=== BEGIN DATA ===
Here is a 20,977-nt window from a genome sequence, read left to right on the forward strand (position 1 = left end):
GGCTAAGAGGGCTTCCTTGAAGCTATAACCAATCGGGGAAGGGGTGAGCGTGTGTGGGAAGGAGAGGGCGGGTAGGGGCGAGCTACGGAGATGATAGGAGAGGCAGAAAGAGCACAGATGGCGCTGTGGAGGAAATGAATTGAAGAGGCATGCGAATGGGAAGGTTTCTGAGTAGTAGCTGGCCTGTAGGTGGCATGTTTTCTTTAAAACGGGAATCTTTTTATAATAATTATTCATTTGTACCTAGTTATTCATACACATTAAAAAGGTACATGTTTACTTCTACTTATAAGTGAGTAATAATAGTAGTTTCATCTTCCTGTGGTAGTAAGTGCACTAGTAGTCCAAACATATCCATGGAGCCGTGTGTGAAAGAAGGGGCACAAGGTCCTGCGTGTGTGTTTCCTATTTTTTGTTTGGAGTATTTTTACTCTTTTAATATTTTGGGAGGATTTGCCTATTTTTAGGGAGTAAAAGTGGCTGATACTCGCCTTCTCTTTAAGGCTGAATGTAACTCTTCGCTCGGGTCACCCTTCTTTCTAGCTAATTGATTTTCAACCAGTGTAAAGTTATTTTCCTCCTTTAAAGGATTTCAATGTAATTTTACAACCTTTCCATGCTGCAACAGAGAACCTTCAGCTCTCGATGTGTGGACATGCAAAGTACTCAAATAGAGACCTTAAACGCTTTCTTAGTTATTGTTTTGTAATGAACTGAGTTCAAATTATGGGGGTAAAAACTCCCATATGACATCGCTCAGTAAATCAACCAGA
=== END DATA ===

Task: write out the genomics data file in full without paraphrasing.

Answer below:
Here is a 20,977-nt window from a genome sequence, read left to right on the forward strand (position 1 = left end):
GGCTAAGAGGGCTTCCTTGAAGCTATAACCAATCGGGGAAGGGGTGAGCGTGTGTGGGAAGGAGAGGGCGGGTAGGGGCGAGCTACGGAGATGATAGGAGAGGCAGAAAGAGCACAGATGGCGCTGTGGAGGAAATGAATTGAAGAGGCATGCGAATGGGAAGGTTTCTGAGTAGTAGCTGGCCTGTAGGTGGCATGTTTTCTTTAAAACGGGAATCTTTTTATAATAATTATTCATTTGTACCTAGTTATTCATACACATTAAAAAGGTACATGTTTACTTCTACTTATAAGTGAGTAATAATAGTAGTTTCATCTTCCTGTGGTAGTAAGTGCACTAGTAGTCCAAACATATCCATGGAGCCGTGTGTGAAAGAAGGGGCACAAGGTCCTGCGTGTGTGTTTCCTATTTTTTGTTTGGAGTATTTTTACTCTTTTAATATTTTGGGAGGATTTGCCTATTTTTAGGGAGTAAAAGTGGCTGATACTCGCCTTCTCTTTAAGGCTGAATGTAACTCTTCGCTCGGGTCACCCTTCTTTCTAGCTAATTGATTTTCAACCAGTGTAAAGTTATTTTCCTCCTTTAAAGGATTTCAATGTAATTTTACAACCTTTCCATGCTGCAACAGAGAACCTTCAGCTCTCGATGTGTGGACATGCAAAGTACTCAAATAGAGACCTTAAACGCTTTCTTAGTTATTGTTTTGTAATGAACTGAGTTCAAATTATGGGGGTAAAAACTCCCATATGACATCGCTCAGTAAATCAACCAGA